It is not a fun way to spend the Memorial Day weekend, but I am down with pollen allergies. Trapped indoors and taking medication, I started thinking about ironic an allergy is. Normally, a disease is caused when an external agent like a virus or bacteria attacks the body. However, in the case of allergies, a harmless agent like pollen triggers a false alarm in the immune system and causes all sorts of discomfort.
In this blog, I have talked many times about the risks faced in projects and how to avoid them. But it is just as important to know how not to over-react when things go wrong. A typical calm reaction to a problem that has materialized would be to fix it and then try to understand how it happened and whether it could occur again and if so, how often. Unfortunately, what happens in these situations (and I am no exception) is to become emotional and make a mountain of a molehill.
A rushed managerial reaction to unanticipated issues is to introduce new policies and procedures to prevent them from happening in the future. Though this may be necessary sometimes, doing so increases the bureaucracy within the organization and restricts its options for taking a different approach. For example, let us say that a customer complains about a product. Is that something that must be handled according to a manual containing a detailed set of instructions with canned answers by the customer service representative? Or should it be handled based on the situation using a viewpoint of customer satisfaction?
Another situation where I have seen over-reaction is in communication between people who have become alienated for some reason or the other. Family disputes are common examples, but you can also see this between managers and employees, different departments or even among co-workers. Each time one party communicates something to the other, it is viewed with tremendous mistrust and objected to.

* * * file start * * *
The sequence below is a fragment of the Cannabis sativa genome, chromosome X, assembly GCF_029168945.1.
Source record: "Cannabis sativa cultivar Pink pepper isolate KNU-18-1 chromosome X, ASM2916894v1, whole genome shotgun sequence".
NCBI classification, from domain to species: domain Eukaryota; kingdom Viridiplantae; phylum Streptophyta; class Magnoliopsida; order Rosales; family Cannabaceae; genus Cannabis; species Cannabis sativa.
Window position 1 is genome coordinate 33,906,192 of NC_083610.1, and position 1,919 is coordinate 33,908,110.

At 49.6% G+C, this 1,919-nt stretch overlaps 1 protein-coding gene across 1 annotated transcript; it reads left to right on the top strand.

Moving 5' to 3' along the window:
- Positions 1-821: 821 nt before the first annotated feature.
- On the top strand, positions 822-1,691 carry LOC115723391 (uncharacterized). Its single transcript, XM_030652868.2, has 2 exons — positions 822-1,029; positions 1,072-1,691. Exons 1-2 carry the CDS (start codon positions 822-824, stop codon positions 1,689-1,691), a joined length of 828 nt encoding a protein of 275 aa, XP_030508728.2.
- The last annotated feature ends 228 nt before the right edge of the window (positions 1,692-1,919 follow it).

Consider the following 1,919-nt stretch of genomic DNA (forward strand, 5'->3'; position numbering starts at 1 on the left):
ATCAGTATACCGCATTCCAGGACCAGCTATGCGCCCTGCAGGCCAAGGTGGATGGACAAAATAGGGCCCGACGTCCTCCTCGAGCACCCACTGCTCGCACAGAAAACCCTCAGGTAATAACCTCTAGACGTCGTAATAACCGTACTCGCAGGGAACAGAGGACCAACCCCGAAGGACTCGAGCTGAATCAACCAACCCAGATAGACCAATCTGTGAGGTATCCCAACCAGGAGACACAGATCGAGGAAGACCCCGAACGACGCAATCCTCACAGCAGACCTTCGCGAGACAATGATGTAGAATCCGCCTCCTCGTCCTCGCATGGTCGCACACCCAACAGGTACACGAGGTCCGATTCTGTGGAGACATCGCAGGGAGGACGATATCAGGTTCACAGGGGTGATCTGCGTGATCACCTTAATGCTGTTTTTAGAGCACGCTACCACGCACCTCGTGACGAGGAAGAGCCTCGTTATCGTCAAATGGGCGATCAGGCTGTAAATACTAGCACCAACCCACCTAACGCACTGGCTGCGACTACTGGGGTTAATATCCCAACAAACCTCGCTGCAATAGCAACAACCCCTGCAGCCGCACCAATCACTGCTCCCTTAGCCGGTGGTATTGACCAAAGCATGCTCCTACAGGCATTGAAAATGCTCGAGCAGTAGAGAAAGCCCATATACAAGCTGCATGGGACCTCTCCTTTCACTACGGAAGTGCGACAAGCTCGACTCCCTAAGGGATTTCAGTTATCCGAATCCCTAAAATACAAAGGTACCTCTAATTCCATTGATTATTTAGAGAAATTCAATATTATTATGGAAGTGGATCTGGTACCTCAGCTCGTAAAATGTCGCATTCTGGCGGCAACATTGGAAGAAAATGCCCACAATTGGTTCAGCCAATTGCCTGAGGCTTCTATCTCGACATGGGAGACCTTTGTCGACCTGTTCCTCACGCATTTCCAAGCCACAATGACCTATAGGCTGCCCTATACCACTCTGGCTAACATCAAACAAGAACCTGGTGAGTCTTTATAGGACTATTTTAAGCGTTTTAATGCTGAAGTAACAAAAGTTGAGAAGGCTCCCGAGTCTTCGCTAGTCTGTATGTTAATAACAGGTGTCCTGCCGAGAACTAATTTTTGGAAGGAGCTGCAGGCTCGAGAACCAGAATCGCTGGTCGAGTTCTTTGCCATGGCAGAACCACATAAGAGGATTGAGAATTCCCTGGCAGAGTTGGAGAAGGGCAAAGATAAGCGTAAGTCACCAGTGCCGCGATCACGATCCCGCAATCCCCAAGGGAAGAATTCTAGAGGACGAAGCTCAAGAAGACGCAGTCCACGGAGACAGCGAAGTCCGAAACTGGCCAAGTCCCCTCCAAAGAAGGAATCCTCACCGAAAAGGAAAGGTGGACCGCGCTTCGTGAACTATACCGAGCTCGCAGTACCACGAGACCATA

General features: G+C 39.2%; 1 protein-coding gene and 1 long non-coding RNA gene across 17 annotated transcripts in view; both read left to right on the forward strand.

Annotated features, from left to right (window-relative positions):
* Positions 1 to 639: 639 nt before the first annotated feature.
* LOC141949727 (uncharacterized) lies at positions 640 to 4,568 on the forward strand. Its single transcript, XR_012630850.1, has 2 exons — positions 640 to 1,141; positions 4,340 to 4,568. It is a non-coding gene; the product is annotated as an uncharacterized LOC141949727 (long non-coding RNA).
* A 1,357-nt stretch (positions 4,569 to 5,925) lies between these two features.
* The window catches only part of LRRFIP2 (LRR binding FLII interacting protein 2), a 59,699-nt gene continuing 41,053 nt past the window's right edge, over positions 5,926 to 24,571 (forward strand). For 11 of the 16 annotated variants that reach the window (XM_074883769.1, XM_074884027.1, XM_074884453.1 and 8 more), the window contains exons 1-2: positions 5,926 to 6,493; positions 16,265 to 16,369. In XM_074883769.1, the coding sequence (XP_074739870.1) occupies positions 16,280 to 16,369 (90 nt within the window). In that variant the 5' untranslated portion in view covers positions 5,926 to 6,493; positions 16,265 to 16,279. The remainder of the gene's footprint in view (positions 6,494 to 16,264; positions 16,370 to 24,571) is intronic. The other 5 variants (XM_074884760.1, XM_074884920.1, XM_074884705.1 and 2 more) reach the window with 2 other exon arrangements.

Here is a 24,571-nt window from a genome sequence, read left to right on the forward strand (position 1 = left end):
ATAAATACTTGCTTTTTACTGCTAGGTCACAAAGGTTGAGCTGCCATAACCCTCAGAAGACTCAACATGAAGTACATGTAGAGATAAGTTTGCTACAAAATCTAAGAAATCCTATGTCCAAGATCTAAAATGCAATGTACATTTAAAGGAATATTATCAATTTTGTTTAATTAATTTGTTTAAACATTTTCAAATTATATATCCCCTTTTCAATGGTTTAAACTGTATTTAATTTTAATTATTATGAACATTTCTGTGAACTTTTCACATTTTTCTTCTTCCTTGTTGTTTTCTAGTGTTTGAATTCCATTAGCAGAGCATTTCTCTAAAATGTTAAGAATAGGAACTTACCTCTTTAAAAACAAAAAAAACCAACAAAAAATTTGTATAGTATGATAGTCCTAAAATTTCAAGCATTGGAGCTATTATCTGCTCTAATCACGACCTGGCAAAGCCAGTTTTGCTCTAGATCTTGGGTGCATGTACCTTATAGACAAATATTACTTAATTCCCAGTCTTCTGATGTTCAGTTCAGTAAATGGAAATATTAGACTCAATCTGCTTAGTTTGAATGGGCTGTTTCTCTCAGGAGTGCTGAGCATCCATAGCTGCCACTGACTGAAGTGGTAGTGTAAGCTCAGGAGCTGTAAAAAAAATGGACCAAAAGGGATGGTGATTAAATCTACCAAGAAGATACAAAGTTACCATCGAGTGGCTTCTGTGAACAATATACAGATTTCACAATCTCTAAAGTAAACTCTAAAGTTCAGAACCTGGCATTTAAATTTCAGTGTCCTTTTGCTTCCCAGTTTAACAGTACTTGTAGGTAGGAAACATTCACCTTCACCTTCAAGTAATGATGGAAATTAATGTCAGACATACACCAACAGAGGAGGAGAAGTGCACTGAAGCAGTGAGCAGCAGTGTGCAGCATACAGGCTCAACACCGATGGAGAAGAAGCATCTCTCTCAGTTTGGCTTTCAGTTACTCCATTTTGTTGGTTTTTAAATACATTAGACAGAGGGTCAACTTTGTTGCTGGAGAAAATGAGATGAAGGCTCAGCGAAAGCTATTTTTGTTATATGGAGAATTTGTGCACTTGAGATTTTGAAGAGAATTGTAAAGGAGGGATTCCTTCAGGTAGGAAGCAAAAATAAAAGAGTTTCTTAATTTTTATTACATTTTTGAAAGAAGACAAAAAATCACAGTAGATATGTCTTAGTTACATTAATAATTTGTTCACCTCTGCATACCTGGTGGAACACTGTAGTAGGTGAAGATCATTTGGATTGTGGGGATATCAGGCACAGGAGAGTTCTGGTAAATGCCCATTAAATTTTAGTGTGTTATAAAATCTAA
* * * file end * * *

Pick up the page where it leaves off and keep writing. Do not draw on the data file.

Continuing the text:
For example, when there is tension between a company and its union, introducing any new process or machines into the company is doomed to fail, even if they make the employees’ lives easier. Why? Because the union mistrusts the company and thinks that the new process would be used to make employees redundant. You can understand the thinking, but the over-reaction may have been based on a miscalculation of the company’s intentions and is harmful to both the company and the employees, as it erodes the profitability of the company and the safety and comfort of the employees.
I have frequently heard people referred to as “high maintenance”. The concept is that such people react negatively to everything that happens to them, even if something is for their good. Recently, while I was doing some research on RSS and Atom, I ran across Dave Winer’s profile on Wikipedia and his troubled relationships with people like Tim O’Reilly and others. Here is an example of a highly creative person who could have contributed greatly to many initiatives, but unfortunately is held back by his inability to adapt himself to work with other people the way they expect.
My experience with over-reacting people and organizations is that it is very difficult to change them. I have met hundreds of such individuals in my personal and work lives and given up on almost all of them. As an incurable optimist, I always try to get people to change, but this is one psyche in the character that is virtually impossible to remove. Each person is different and they have different reasons why they do this. Here is a collection of such behavior:
- Some people deny there is anything wrong in their behavior. Since they won’t admit to any problems, there is nothing to discuss.
- Others will say that their behavior is not optimal, but it yields results and that is what matters.
- A few listen politely to what you have to say and then turn around, point out your flaws, demonstrate your hypocrisy and then tell you to shut up.
- Some will listen even more courteously, thank you and continue to behave as if nothing was ever discussed. You sometimes wonder why you bothered.